I was a member and attended the fly-in, about 1997, of the International Deaf Pilots Association on the Outer Banks, NC.  Fine organization and the fly-in was well attended.  Monday after Airventure I went to Manatowoc and found one person who told me 6 people has showed up.  "The squeakiest wheel gets the most grease".  Deaf don't make a lot of noise.  I also attended the one Forum on Deaf Aviation at Airventure.  Great presentation by Magneto Mel and had a Sign Language interpreter.   But, it wasn't well attended.  I sat next to Joe Balzer in the Authors' Corner all week and saw him and others do media interviews and give presentations all over Airventure.  Jenny my Hearing Dog got some attention.  So, here on 365 I'm trying to make some noise.  In 1997 there were about 20 Deaf who had a PPL.  Mel said that there are now over 130.  Deaf think spatially and mostly right brain - ideal for pilots.  Many thousands of Deaf and hard of hearing people are now potential LSA pilots and EAA members.  Flight schools and manufacturers would do well to listen carefully to the little noise we do make.



Deafhawk
Reggie Smalls
Homebuilder or Craftsman
126
Posts
49
#5 Posted: 10/10/2009 09:32:54

I must confess that before reading Gregory's messages I never imagined that deaf people were allowed to fly, or would want to fly.  But (thinking about it) that way of thinking was due to some limitations in my own imagination and perspective.  So you are doing the right thing by bringing some attention to the subject.  Maybe you should contact NAFI or the EAA to see if they would run a magazine article on the subject.  I would be really interested to know more about the things you need to consider, or obstacles to be overcome as a deaf pilot.  Are you basically prohibited from Class D and Class C airspace because of the inability to establish two way radio communication?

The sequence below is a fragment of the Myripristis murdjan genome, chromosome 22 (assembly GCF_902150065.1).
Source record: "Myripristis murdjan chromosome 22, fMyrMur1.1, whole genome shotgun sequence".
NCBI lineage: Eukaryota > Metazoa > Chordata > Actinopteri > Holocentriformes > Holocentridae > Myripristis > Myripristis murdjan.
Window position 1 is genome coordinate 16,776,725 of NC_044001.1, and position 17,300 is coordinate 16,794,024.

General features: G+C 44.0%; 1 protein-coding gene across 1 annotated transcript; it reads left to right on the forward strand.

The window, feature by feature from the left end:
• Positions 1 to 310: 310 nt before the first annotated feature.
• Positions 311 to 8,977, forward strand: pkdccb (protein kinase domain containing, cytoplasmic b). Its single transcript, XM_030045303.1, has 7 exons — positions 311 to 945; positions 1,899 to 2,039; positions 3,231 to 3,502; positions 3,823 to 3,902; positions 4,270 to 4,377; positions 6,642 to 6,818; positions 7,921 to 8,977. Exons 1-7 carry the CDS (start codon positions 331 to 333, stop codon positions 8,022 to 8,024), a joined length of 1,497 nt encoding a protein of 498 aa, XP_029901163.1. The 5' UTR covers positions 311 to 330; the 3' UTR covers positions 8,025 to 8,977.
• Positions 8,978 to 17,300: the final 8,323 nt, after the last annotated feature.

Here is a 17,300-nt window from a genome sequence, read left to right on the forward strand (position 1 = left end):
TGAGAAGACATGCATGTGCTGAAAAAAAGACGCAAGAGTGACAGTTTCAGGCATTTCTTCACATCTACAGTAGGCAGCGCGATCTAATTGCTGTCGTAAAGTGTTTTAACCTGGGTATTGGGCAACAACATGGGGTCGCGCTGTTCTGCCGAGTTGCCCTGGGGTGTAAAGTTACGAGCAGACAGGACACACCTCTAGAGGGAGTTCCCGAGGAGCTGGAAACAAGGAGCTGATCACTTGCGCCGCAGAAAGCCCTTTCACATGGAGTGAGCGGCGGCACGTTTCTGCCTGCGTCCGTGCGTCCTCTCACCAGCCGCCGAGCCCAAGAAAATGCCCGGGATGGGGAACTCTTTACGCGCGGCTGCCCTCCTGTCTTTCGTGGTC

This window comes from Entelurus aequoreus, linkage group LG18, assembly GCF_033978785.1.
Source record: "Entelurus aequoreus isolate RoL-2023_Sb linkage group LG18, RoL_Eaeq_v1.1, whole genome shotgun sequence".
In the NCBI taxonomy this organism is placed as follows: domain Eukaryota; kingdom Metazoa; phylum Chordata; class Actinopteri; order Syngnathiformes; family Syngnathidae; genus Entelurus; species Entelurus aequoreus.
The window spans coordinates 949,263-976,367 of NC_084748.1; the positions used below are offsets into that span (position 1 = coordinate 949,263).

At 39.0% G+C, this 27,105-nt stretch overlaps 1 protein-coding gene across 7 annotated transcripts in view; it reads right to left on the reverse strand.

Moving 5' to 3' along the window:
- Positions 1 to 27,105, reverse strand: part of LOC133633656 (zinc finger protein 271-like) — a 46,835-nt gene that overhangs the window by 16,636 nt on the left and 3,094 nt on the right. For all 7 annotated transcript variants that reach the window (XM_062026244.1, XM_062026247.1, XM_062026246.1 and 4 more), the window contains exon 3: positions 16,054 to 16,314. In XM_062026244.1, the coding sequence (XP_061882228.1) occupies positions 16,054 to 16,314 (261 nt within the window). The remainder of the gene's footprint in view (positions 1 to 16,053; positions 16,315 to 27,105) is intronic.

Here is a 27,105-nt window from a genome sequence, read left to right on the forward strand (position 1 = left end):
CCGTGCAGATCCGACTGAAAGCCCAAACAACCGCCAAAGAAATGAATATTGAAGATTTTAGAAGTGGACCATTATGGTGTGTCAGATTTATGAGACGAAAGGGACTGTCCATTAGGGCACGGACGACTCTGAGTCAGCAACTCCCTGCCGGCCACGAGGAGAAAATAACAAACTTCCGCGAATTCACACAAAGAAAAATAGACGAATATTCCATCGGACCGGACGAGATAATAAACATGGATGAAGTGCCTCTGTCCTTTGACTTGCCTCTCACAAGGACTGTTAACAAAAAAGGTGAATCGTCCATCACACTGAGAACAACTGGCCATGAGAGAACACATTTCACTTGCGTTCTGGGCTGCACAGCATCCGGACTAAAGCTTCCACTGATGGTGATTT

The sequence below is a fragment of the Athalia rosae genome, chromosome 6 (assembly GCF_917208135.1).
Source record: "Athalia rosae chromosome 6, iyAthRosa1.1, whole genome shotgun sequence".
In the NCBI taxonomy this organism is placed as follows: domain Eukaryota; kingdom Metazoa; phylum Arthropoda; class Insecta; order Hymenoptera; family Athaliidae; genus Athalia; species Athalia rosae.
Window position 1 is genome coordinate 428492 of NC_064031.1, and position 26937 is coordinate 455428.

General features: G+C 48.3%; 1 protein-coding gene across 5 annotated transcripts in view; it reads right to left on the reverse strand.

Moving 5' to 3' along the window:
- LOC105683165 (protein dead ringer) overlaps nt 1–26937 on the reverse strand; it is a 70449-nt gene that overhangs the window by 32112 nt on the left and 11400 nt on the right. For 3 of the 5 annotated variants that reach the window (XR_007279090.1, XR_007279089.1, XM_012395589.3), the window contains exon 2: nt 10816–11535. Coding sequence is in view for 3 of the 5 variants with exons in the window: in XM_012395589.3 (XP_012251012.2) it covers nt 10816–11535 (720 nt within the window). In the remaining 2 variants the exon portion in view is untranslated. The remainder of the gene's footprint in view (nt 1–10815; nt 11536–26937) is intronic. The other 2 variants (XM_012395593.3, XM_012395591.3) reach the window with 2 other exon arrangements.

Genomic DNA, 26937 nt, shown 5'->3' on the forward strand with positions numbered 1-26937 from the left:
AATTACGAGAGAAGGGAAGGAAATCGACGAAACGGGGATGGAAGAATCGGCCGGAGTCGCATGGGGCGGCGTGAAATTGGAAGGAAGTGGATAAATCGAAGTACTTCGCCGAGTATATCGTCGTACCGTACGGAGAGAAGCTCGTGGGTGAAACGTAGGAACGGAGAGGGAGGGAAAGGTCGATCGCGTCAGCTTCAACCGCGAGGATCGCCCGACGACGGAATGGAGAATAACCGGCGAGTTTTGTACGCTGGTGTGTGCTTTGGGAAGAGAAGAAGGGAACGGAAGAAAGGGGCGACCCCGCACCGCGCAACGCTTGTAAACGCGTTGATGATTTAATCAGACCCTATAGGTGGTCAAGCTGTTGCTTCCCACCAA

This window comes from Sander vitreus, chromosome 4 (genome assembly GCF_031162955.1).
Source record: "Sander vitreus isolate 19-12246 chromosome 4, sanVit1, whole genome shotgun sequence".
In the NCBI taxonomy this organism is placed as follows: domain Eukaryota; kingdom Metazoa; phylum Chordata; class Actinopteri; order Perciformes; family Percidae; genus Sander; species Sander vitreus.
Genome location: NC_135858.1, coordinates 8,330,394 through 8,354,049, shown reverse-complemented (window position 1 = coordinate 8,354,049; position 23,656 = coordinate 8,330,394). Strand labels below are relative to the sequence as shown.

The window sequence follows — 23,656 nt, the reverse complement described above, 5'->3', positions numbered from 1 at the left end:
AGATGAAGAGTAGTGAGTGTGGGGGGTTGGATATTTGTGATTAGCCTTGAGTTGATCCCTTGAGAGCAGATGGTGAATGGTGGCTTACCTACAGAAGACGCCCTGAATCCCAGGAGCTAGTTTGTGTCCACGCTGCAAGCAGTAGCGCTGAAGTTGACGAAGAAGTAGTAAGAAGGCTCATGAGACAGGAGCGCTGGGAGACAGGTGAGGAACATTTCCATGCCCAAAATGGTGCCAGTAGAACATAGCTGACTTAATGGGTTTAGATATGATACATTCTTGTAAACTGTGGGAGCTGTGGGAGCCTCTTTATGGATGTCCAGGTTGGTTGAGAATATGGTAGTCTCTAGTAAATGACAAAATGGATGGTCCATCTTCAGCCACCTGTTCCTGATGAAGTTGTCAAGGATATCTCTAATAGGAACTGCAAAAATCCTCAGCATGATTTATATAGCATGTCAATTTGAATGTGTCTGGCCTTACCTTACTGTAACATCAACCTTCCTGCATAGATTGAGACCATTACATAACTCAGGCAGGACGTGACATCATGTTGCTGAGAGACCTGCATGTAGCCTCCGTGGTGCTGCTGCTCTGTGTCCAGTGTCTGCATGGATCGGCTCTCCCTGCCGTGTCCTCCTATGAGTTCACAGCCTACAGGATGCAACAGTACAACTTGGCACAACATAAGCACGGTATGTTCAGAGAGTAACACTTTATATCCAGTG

Reggie Smalls
Homebuilder or Craftsman
126
Posts
49
#6 Posted: 10/10/2009 09:34:38

Forgot to mention, are you aware of Able Flight? They seem to be doing some impressive things bringing young people with disabilities into aviation, using LSA type aircraft.

http://www.ableflight.org/



Thom Riddle
6
Posts
3
#7 Posted: 10/22/2009 10:53:14

...Are you basically prohibited from Class D and Class C airspace because of the inability to establish two way radio communication? ...


Reggie,

What do you do at towered airports if your radio fails? You request light signals. 

Deaf pilots can do the same thing. In Class B you probably won't get permission to fly into their airspace much less land at their airport, but many Class D and C regularly accommodate deaf pilots when traffic permits. I have a friend who is deaf and was a commercial pilot with instrument rating and flying for a living before he lost all hearing in both ears. His hearing malady is not correctable with Cochlear Implants so he is completely and permanently deaf. Obviously, he is no longer flying for a living. Sometimes I fly with him as his radio man when he wants to fly into Class C or Class D airports.


Thom



Gregory Lawrence
Young Eagles Pilot or Volunteer
31
Posts
12
#8 Posted: 11/6/2009 08:16:50